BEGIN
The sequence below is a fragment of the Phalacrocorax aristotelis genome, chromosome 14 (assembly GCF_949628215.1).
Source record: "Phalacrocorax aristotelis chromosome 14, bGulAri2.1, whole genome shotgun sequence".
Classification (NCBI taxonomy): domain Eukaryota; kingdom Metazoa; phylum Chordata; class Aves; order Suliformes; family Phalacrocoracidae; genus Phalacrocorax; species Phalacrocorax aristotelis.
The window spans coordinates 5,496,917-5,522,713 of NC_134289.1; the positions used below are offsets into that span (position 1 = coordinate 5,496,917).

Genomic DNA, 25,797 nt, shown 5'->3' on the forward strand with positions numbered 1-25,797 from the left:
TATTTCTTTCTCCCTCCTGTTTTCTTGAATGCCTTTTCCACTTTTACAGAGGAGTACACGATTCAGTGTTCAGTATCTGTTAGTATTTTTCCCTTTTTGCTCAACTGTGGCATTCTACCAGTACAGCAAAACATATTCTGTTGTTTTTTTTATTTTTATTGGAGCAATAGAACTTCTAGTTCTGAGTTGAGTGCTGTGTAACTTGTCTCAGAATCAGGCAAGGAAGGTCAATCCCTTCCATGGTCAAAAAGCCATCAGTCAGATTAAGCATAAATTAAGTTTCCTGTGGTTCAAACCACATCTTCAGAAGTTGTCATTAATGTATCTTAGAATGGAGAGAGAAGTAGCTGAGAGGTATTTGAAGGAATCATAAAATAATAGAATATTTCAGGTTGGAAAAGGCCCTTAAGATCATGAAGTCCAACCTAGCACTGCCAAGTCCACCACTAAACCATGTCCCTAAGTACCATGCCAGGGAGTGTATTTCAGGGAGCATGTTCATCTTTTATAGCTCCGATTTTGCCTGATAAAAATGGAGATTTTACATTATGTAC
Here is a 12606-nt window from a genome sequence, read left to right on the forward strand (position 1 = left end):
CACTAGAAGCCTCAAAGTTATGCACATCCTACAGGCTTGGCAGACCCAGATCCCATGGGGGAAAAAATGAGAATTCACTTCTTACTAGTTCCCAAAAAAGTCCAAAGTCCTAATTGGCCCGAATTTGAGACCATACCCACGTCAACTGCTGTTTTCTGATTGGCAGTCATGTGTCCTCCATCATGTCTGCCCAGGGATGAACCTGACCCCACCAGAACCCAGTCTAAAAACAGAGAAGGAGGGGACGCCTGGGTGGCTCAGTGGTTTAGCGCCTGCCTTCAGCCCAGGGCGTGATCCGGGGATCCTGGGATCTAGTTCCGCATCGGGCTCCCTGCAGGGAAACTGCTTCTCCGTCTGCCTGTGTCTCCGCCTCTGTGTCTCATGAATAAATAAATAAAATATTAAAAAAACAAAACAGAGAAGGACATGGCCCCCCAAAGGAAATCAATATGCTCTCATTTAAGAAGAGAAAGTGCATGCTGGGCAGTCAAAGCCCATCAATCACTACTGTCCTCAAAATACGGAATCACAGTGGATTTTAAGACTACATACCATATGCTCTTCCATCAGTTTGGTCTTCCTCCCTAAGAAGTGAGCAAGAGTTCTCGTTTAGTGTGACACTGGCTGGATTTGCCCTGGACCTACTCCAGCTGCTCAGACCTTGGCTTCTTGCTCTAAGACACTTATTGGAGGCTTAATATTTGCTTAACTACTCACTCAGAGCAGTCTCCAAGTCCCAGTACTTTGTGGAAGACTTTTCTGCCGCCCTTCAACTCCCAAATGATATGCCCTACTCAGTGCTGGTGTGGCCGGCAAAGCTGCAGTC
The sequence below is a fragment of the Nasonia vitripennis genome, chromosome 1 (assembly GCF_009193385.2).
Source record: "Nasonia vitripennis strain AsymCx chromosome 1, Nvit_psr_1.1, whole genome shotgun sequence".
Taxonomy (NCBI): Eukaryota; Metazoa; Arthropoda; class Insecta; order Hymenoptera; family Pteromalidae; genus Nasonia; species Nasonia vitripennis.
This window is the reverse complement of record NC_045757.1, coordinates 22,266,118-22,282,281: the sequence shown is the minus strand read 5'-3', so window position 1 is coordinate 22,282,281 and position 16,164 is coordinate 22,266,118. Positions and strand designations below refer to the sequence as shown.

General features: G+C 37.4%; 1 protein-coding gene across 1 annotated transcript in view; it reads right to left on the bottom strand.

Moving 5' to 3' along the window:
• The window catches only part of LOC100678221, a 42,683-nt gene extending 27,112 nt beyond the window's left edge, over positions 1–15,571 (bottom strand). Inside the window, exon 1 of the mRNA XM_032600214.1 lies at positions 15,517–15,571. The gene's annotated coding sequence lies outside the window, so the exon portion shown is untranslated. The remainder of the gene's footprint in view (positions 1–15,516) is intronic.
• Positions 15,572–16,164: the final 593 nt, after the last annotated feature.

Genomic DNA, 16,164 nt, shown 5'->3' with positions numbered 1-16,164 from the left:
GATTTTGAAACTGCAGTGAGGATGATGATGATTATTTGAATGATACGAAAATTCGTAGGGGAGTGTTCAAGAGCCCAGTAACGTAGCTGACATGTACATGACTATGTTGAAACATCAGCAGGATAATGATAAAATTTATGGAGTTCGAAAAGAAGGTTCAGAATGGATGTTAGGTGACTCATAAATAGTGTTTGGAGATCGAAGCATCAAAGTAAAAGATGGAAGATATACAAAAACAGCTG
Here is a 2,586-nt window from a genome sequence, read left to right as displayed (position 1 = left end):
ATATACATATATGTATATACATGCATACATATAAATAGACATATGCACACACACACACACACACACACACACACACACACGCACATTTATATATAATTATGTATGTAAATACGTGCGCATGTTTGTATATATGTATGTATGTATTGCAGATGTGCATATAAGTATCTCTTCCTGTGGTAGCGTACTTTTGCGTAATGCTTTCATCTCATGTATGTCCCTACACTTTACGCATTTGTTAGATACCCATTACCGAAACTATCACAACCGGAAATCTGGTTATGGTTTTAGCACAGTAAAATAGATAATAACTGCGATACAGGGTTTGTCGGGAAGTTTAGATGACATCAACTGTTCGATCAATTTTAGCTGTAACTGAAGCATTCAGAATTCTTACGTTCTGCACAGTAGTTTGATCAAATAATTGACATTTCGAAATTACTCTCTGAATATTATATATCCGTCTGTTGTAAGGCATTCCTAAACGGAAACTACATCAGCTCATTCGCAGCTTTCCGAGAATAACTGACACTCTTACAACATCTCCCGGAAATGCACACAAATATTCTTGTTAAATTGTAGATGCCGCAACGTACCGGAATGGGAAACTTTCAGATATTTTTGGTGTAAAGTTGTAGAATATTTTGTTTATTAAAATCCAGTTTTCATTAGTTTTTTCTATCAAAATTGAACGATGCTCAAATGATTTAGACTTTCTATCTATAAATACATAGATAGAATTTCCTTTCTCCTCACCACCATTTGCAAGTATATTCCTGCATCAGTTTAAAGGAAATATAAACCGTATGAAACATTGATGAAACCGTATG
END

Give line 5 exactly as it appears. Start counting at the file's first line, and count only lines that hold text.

Genomic DNA, 25,797 nt, shown 5'->3' on the forward strand with positions numbered 1-25,797 from the left: